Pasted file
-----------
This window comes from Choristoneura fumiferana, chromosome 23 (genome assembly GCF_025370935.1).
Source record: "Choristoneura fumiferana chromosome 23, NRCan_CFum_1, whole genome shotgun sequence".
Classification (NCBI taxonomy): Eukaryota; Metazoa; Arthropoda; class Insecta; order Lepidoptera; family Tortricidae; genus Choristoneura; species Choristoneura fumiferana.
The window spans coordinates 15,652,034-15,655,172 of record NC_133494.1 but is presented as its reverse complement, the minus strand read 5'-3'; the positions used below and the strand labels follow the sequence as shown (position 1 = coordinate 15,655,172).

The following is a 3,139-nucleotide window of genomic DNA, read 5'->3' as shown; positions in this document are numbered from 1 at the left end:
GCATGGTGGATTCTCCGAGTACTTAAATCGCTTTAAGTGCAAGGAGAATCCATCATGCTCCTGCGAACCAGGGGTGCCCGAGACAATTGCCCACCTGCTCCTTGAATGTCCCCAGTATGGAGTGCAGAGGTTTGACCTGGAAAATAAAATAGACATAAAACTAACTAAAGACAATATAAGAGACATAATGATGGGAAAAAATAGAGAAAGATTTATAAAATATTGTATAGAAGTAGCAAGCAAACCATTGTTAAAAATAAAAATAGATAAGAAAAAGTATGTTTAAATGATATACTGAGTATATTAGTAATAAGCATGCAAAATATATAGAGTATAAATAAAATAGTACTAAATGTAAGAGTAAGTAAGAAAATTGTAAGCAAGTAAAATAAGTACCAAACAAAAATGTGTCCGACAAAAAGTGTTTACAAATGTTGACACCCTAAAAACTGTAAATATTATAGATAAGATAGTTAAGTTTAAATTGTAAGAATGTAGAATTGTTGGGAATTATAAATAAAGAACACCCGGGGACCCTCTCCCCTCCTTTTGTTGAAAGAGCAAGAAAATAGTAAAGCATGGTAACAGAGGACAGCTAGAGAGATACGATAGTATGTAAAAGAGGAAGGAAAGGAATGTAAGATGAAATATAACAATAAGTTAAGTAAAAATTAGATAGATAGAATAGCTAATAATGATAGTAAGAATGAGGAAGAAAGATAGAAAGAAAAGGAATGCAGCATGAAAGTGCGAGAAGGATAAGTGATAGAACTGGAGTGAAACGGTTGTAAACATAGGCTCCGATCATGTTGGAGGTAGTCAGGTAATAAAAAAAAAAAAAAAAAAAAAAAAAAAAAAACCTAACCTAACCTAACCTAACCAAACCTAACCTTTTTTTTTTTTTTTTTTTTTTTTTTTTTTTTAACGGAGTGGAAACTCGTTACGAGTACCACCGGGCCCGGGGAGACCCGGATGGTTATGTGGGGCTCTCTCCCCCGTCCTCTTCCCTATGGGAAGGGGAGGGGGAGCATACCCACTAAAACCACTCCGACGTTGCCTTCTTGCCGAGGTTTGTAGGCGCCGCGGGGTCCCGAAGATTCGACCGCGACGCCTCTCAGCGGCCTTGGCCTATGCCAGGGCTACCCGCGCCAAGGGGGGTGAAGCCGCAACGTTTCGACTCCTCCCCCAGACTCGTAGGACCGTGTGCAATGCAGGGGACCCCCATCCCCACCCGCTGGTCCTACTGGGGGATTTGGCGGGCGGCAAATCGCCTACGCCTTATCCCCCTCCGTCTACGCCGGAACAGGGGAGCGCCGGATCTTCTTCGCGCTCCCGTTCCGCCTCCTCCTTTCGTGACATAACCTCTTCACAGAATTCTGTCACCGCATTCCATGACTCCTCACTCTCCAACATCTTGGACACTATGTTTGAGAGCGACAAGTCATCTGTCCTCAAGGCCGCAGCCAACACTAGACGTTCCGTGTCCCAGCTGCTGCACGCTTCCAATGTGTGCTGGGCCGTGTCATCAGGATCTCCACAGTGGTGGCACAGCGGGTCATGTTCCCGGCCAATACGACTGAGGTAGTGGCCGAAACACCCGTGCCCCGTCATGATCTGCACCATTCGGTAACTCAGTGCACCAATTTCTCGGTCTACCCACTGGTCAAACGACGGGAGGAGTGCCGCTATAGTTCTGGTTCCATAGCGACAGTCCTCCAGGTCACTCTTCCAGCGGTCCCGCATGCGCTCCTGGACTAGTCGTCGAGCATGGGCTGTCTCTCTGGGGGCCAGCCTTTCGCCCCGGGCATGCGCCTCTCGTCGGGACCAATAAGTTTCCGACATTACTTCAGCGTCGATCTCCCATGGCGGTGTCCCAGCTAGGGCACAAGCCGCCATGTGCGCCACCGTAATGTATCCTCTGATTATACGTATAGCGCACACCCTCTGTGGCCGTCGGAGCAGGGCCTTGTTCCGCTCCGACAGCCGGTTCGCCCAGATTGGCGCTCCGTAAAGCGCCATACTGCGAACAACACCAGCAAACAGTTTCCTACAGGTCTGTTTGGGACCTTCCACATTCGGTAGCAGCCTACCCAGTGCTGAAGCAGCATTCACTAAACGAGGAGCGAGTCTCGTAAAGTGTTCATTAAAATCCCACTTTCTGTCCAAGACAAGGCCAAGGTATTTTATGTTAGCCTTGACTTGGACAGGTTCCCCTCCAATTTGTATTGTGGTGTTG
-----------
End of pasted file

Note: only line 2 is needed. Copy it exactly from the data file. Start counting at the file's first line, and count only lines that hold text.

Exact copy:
Source record: "Choristoneura fumiferana chromosome 23, NRCan_CFum_1, whole genome shotgun sequence".